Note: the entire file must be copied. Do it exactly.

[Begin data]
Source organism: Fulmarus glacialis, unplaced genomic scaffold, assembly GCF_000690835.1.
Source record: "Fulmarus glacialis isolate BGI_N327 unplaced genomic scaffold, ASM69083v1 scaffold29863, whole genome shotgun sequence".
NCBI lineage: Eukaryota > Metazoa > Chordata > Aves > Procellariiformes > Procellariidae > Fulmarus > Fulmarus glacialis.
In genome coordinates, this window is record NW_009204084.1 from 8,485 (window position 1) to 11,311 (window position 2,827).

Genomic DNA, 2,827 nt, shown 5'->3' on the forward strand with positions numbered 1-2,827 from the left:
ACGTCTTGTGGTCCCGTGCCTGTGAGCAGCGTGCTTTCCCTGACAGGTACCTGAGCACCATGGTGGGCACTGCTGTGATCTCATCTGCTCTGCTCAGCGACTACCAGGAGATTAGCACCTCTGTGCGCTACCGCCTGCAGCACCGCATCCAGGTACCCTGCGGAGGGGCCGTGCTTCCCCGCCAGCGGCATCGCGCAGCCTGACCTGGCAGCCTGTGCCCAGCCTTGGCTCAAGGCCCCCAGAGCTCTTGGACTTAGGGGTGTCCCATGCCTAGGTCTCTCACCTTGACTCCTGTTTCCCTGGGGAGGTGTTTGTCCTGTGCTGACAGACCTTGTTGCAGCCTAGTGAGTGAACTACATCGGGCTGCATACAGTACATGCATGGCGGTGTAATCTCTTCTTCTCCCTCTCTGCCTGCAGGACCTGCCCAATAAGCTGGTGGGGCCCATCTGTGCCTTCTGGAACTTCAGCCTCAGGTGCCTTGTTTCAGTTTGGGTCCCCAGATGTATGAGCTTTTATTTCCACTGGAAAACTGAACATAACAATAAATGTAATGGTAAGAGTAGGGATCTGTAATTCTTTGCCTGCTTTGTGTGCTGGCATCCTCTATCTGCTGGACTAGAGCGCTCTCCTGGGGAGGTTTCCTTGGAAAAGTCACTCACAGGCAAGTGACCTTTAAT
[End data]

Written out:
Source organism: Fulmarus glacialis, unplaced genomic scaffold, assembly GCF_000690835.1.
Source record: "Fulmarus glacialis isolate BGI_N327 unplaced genomic scaffold, ASM69083v1 scaffold29863, whole genome shotgun sequence".
NCBI lineage: Eukaryota > Metazoa > Chordata > Aves > Procellariiformes > Procellariidae > Fulmarus > Fulmarus glacialis.
In genome coordinates, this window is record NW_009204084.1 from 8,485 (window position 1) to 11,311 (window position 2,827).

Genomic DNA, 2,827 nt, shown 5'->3' on the forward strand with positions numbered 1-2,827 from the left:
ACGTCTTGTGGTCCCGTGCCTGTGAGCAGCGTGCTTTCCCTGACAGGTACCTGAGCACCATGGTGGGCACTGCTGTGATCTCATCTGCTCTGCTCAGCGACTACCAGGAGATTAGCACCTCTGTGCGCTACCGCCTGCAGCACCGCATCCAGGTACCCTGCGGAGGGGCCGTGCTTCCCCGCCAGCGGCATCGCGCAGCCTGACCTGGCAGCCTGTGCCCAGCCTTGGCTCAAGGCCCCCAGAGCTCTTGGACTTAGGGGTGTCCCATGCCTAGGTCTCTCACCTTGACTCCTGTTTCCCTGGGGAGGTGTTTGTCCTGTGCTGACAGACCTTGTTGCAGCCTAGTGAGTGAACTACATCGGGCTGCATACAGTACATGCATGGCGGTGTAATCTCTTCTTCTCCCTCTCTGCCTGCAGGACCTGCCCAATAAGCTGGTGGGGCCCATCTGTGCCTTCTGGAACTTCAGCCTCAGGTGCCTTGTTTCAGTTTGGGTCCCCAGATGTATGAGCTTTTATTTCCACTGGAAAACTGAACATAACAATAAATGTAATGGTAAGAGTAGGGATCTGTAATTCTTTGCCTGCTTTGTGTGCTGGCATCCTCTATCTGCTGGACTAGAGCGCTCTCCTGGGGAGGTTTCCTTGGAAAAGTCACTCACAGGCAAGTGACCTTTAAT